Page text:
In an interview this past December, Pope Francis called the phrase “lead us not into temptation” in the Lord’s Prayer (Matthew 6:9-13; Luke11:2-4), or “Our Father,” confusing. The pope suggested as a possible change the phrase “do not let us fall into temptation.”
Given the pope’s comments, it seems a good time to take a look at how the phrase and the prayer have been taught by authoritative Catholic and Orthodox commentators through the ages, and based on their commentary to consider whether such a change is warranted.
The Catechism of the Catholic Church teaches that the Greek verb for “lead” can mean two things: “do not allow us to enter into temptation” and “do not let us yield to temptation.”
The Catechism goes on to explain that since God cannot tempt or be tempted, and desires “to set us free from evil,” we ask him to prevent us from taking the path of sin. We sin because we consent to temptation. The phrase, the Catechism teaches, “implies a decision of the heart.”
The Catechism shows us, therefore, the importance of our understanding that God cannot tempt or be tempted and that the phrase “lead us not into temptation” is connected to another, “but deliver us from evil.”
Understanding these two points opens up the phrase to us and allows us to read it, and the one that follows, in a positive way: “You (or Thou), God, do not lead us or bring us into temptation. You, God, deliver us from evil.”
Everyone endures trials and temptations. This is one of the conditions of life. With the assistance of the Holy Spirit, the Catechism teaches, we learn to discern between what is a trial that will help us grow in faith and what is a temptation, as well as the difference between a temptation and giving into it.
We learn, too, to depend on God’s grace and mercy. When we are tempted, the Catechism teaches, God gives us the strength to endure the temptation. We must choose, however, to accept the strength, the grace, he gives us to resist or endure.
Christ Our Pascha, the Catechism of the Ukrainian Catholic Church, considers the line an expression of our faith that God does indeed give us this strength.
The Orthodox catechism of Peter Mogila (1596-1647; The Orthodox Confession of the Catholic and Apostolic Eastern Church, J.J. Overbeck, ed., Thomas Baker) offers two interpretations of the phrase. The first is that we offer to God our prayer that he free us from temptation; the second is that if he allows us to be tempted that he ensure that we not be tempted beyond our strength.
Mogila’s catechism further states that with this phrase we ask God to give us the strength to endure martyrdom, if called to be a martyr, and that in such a case that he allow us to suffer only what we can bear.
In his sermons on The Lord’s Prayer (Hilda C. Graef, trans., Paulist Press), St. Gregory of Nyssa (ca. 335-395) explicates this phrase by looking at the entire phrase, “Lead us not into temptation, but deliver us from evil,” and by looking closely at the word “evil.” The word “evil,” he says, refers to the “evil one,” the devil, and so concerns the wickedness found in the world. The Christian prays to God, therefore, to be delivered from the temptations of the world, through the grace of God, that cause him to sin.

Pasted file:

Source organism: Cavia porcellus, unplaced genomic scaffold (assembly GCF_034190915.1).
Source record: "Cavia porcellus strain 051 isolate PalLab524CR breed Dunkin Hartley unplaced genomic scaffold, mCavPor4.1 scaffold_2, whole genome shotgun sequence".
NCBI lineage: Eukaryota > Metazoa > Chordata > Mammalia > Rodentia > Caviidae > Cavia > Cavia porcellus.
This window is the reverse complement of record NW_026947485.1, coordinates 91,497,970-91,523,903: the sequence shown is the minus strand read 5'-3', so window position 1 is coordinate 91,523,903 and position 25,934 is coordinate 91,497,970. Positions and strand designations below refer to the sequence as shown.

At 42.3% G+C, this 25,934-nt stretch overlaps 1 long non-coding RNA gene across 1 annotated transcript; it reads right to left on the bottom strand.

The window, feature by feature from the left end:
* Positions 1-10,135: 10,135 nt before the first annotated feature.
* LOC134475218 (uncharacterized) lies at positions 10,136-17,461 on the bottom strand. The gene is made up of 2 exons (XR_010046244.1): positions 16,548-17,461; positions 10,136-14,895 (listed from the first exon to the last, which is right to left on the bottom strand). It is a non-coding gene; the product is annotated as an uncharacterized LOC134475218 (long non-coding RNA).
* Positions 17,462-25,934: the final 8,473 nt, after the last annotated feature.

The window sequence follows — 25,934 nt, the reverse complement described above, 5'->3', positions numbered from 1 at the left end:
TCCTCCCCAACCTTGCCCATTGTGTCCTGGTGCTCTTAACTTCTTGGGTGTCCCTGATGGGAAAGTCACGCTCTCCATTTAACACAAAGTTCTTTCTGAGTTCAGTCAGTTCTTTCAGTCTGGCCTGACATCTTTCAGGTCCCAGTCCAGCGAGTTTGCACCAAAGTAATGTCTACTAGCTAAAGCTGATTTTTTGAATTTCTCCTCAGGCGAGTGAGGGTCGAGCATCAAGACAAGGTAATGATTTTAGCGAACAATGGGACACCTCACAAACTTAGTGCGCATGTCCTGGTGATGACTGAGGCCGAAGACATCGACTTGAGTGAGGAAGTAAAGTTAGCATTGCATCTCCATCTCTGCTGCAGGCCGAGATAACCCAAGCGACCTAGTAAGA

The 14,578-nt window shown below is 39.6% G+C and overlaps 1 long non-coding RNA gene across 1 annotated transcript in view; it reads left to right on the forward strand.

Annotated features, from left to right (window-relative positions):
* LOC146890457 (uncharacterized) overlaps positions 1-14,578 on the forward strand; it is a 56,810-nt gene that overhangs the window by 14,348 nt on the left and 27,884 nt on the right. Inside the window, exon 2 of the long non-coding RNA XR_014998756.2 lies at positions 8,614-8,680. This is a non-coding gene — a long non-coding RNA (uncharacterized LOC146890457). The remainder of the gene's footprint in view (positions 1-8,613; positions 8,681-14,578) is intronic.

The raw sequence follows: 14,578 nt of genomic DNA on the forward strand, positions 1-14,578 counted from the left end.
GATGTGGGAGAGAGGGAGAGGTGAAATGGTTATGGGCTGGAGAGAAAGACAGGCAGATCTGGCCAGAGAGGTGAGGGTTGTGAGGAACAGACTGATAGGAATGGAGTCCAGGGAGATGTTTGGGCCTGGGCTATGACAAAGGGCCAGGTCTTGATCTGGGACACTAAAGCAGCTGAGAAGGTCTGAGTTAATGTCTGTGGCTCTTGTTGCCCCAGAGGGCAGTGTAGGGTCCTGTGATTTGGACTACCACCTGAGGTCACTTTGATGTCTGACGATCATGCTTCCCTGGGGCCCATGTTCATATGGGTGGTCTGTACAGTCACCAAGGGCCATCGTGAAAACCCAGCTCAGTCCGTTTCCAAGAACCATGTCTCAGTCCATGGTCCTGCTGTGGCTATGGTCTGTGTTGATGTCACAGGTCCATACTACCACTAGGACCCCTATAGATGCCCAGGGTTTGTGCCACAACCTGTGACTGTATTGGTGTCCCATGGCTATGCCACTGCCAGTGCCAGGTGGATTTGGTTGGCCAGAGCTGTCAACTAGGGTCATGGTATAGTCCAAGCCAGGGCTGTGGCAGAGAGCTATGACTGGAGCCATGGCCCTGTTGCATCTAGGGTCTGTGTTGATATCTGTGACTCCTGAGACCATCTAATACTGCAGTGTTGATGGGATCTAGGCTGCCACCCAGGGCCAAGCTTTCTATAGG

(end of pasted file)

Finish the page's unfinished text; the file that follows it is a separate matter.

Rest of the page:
St. John Chrysostom (ca. 349-407) also focuses on the word “evil,” but as part of the phrase “the evil one” in his homilies on the Gospel of Matthew (Robert Charles Hill, trans., Spiritual Gems from the Gospel of Matthew, Holy Cross Orthodox Press).
The prayer St. John refers to is the translation of the Lord’s Prayer that continues to be used by the Orthodox today, which reads “deliver us from the evil one” rather than “deliver us from evil.” This is because, as St. John notes, “evil” is derived from the devil or “the evil one.”
In his reading of this line, St. John says that we are instructed to avoid rushing into battle with the devil. The prayer teaches us, he says, that the devil is our enemy, that we are at war with the devil, and that God is our protector.
St. Augustine (354-430) addresses the Lord’s Prayer in his work The Lord’s Sermon on the Mount (John J. Jepson, trans., Paulist Press).
In his discussion of the phrase, St. Augustine uses a slightly different translation: “Bring us not into temptation.” He notes that some translations use the word “lead” and calls it an “equivalent.” When they pray, he says, some explain the word “lead” by thinking of the phrase as meaning “‘Do not suffer us to be led into temptation.'”
God, St. Augustine reminds us, does not bring us or lead us into temptation. He does, however, permit those who have “deserted his aid … to be led by a most hidden economy and by his own deserts.” The prayer, he goes on to say, is “not that we be not tempted, but that we be not brought into temptation.”
St. Augustine’s rich reflection speaks of this line in relation to a number of Old Testament and Gospel passages, including: Deuteronomy 13:3, translated in the text here as “The Lord your God trieth you, that He may know if you love him“; and Our Lord’s words to Peter in Luke 22:31-32, translated here as “Satan hath desired to have you, that he may sift you as wheat …. I have prayed that thy faith fail not.”
A change in the phrase as suggested by the pope would not take its meaning too far away from the traditional understanding of this wording. A change would, however, make the prayer more literal, less poetic, and less evocative.
The problem is not that the phrase is confusing, as the pope suggests. The problem is with the inclination today to make everything easy for the lazy.
A lazy Christian is a lukewarm Christian. Such a Christian is one whose faith most likely will fail when tempted.
Better for the faithful to reflect on the meaning of these words as they currently exist in the translation of the prayer, as part of the entire prayer, and to consult authoritative, traditional sources to assist in their reflection when they cannot understand the meaning.